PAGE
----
It can be difficult to find time to complete a video game, especially if you only have a few hours a week to play. In our biweekly column Short game, we recommend video games that can be started and completed over a weekend.
Growing up, I played a lot of educational games on the Apple IIe, such as Oregon Trail and Where in the world is Carmen Sandiego? The games that really taught me things were fun to play too, as they learned how a particular topic matched how to think to get better at the game. The Carmen Sandiego games were particularly good at this: improving meant teaching yourself more about the locations or places in time that the thief could have fled to better distinguish the clues.
In a similar vein, Kana Quest is a sliding block puzzle game designed to teach you Japanese Hiragana and Katakana characters. It does this by being a very good puzzle game that happens to use Japanese characters as a medium for connecting the tiles. This means you don’t have to teach the characters to solve the puzzles; you eventually teach them to get better at solving the puzzles.
The goal of each puzzle level is to connect each tile together. Tiles connect when the character on them matches an adjacent tile in one of two ways: they have the same starting consonant sound or the same vowel sound. For example, the Hiragana character (sa) can connect to characters such as す (su) or せ (se), all of which begin with an “s” sound. But it can also connect to か (ka) and な (na), since they both end with an “a” sound. That also means that if you put a さ tile between す and か tiles, they would connect all three together.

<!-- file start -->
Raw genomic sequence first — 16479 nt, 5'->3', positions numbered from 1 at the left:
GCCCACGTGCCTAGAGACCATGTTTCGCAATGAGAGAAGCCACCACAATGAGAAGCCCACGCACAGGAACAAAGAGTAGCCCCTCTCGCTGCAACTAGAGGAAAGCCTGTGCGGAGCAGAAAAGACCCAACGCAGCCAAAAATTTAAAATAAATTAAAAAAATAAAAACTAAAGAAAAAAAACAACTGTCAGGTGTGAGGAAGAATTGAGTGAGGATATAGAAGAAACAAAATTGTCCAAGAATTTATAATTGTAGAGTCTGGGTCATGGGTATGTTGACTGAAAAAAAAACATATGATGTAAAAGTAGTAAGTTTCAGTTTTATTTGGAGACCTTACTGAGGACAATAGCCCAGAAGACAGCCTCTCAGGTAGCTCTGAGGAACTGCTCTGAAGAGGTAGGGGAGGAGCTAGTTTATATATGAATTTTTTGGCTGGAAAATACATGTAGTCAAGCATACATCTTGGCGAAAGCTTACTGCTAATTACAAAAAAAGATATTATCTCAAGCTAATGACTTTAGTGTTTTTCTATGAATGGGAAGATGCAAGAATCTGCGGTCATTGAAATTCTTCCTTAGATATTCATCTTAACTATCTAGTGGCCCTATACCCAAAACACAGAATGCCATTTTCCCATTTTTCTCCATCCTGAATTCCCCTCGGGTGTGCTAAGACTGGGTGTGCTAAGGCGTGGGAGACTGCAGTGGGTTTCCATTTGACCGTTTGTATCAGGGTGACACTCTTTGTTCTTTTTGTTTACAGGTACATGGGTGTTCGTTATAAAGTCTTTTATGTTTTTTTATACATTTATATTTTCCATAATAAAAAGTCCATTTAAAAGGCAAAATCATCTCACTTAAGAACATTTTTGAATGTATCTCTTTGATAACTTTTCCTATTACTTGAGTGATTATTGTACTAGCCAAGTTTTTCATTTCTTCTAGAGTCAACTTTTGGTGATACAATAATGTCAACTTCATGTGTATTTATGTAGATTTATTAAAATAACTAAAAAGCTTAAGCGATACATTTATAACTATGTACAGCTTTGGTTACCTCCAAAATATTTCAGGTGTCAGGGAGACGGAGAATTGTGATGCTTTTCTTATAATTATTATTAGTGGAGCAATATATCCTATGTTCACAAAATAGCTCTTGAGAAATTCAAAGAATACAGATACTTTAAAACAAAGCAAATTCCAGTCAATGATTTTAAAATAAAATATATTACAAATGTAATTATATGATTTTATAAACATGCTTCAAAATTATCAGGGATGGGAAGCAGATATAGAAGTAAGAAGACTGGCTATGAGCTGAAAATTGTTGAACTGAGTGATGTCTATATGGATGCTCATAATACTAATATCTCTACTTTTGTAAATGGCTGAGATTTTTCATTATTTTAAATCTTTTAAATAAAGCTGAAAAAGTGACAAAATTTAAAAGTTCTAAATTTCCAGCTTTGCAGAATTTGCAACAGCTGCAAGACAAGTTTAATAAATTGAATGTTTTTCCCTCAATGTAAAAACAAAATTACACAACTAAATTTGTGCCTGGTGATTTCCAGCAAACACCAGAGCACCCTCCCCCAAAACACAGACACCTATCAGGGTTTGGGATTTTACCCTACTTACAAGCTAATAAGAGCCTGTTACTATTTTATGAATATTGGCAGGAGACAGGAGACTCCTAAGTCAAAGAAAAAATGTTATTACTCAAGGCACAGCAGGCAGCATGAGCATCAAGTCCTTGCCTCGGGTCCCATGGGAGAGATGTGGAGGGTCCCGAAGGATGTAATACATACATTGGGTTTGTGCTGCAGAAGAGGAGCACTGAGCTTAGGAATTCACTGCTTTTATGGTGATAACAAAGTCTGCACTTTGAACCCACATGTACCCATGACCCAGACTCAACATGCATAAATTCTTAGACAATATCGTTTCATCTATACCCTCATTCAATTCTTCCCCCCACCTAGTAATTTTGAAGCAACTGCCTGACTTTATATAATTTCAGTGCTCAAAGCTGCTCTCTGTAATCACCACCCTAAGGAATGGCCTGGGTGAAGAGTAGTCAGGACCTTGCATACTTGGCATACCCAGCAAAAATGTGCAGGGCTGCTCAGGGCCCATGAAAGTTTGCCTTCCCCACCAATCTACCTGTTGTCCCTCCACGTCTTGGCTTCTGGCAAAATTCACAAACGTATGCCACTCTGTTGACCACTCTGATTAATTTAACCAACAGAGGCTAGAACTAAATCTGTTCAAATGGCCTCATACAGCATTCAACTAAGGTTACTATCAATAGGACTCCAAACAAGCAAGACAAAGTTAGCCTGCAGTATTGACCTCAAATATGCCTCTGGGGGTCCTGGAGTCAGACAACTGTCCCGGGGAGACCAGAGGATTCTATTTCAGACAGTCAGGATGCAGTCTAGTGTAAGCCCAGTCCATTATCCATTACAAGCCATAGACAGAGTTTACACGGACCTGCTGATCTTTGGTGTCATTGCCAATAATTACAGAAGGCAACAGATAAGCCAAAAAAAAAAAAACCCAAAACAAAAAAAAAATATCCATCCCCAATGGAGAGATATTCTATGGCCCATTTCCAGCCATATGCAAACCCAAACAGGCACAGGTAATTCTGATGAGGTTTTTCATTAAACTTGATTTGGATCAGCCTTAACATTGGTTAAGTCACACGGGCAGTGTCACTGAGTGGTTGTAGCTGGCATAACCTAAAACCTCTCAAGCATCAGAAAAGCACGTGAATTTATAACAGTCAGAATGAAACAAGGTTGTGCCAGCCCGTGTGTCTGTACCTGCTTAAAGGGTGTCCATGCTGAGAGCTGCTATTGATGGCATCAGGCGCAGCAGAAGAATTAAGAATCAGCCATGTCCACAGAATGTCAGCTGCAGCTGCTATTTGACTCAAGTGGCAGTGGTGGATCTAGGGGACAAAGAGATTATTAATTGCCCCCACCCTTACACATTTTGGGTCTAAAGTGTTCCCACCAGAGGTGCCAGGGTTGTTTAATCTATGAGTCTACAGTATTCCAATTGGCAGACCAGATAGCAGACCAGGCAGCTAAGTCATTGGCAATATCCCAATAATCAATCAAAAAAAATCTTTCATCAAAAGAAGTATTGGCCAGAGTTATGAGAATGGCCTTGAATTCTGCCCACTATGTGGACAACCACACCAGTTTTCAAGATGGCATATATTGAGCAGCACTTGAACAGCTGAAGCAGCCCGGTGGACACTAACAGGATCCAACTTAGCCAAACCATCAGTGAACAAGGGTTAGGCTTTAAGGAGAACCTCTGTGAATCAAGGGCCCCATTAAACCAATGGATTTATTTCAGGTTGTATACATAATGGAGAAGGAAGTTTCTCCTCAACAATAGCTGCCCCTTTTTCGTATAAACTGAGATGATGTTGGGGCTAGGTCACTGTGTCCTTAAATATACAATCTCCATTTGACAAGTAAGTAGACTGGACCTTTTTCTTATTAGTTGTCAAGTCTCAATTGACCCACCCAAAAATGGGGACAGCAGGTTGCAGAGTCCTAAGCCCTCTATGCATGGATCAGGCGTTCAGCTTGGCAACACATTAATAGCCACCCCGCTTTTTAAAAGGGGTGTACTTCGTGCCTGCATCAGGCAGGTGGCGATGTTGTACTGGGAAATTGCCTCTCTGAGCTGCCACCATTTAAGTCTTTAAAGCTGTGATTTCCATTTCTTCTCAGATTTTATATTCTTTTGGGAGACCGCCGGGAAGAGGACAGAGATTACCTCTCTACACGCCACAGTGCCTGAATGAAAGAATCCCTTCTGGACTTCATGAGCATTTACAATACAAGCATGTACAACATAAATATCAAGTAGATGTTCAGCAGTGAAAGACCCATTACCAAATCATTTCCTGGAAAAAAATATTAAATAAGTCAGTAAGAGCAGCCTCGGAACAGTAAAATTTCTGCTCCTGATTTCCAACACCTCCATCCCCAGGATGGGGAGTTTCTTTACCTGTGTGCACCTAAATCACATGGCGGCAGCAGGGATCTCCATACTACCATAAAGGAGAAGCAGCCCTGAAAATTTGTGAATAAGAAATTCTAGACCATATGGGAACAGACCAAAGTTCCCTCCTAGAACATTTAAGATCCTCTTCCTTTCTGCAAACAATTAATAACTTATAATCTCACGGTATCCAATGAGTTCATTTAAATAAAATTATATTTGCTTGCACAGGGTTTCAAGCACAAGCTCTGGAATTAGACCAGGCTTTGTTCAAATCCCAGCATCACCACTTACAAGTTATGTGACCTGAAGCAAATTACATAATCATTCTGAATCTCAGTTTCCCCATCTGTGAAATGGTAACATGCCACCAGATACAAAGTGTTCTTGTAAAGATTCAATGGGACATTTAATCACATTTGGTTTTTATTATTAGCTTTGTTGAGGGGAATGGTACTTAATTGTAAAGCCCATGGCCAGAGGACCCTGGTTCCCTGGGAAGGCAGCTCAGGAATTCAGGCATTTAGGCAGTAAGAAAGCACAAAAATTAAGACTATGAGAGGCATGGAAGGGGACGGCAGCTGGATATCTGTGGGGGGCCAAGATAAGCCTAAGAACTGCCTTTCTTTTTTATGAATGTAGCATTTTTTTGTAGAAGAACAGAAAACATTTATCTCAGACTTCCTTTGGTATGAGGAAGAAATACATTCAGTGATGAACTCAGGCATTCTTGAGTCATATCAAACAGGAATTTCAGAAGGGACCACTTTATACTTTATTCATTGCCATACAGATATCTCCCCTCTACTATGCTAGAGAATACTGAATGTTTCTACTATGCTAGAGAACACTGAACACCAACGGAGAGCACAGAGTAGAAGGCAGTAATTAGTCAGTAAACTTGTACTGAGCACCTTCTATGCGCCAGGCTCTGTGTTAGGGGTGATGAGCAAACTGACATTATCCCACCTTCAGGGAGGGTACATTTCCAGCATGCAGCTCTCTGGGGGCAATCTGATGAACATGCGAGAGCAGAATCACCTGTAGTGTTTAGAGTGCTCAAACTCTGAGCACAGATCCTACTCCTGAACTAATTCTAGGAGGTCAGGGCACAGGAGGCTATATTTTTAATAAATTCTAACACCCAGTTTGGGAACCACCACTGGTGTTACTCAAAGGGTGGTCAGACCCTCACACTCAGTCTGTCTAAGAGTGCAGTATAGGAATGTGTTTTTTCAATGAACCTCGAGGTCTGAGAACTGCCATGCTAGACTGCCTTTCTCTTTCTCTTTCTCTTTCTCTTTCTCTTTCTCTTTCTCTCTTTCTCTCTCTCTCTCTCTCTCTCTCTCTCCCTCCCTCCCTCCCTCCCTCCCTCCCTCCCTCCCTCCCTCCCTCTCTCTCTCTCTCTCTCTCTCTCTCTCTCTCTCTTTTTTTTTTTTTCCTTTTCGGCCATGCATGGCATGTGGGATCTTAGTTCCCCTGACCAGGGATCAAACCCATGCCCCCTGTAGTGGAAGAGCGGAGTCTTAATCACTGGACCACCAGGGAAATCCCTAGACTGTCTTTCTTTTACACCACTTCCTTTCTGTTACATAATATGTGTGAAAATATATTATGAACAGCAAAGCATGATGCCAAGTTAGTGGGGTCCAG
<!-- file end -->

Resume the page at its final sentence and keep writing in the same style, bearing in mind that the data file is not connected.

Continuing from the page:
This setup is nice enough, but as you progress, new mechanics are introduced to confuse how to think about each puzzle, such as tiles that cannot be moved at all, ice tiles that slide in one direction until they hit a wall, or real estate tiles. Slime tiles – the characters あ (a), い (i), う (u), え (e), and お (o) – are particularly tricky. When they are moved over another character tile, they change the vowel, so if you have a さ tile that you move a う slime tile over it will change to す.
However, it is the question mark tile that is perhaps most interesting as it adds an extra puzzle on top of the actual puzzle. These tiles cannot be moved until you guess which character it is, which you can find out by moving the other characters next to it and seeing which one it is connecting to or by looking at the tiles and determining which character you need to puzzle. A question mark tile can connect to せ, す and な, from which you can conclude that it must be さ since it connects with two ‘s’ start signs and an ‘a’ end mark.
The route Kana Quest includes all these different mechanisms so that the game doesn’t feel like you’re doing the same puzzles repeatedly in different configurations. Instead, it’s a more complex gameplay, while never losing sight of the fact that teaching Japanese is pretty special. The slime tiles in particular showed how well thought out this game is, as it could just be normal tiles. But the mechanic around them helps differentiate them and make them memorable characters and how you think about each puzzle.
Kana Quest has over 300 puzzles that can then be replayed with Katakana characters instead of Hiragana characters (or vice versa) effectively doubling the number, meaning you probably won’t actually finish this game in a weekend. Normally that would go against the purpose of these Short Play recommendations, but it is an ideal game for the quarantined world we currently live in. You can play for about 30 minutes a day and take out a few puzzles. You have spent your time doing something that is both relaxing and constructive, teaching you something useful outside of the game.
Kana Quest is made by Not Dead Design. You can handle it Steam (Windows) for $ 14.99, and it’s coming to iOS and Android later this year.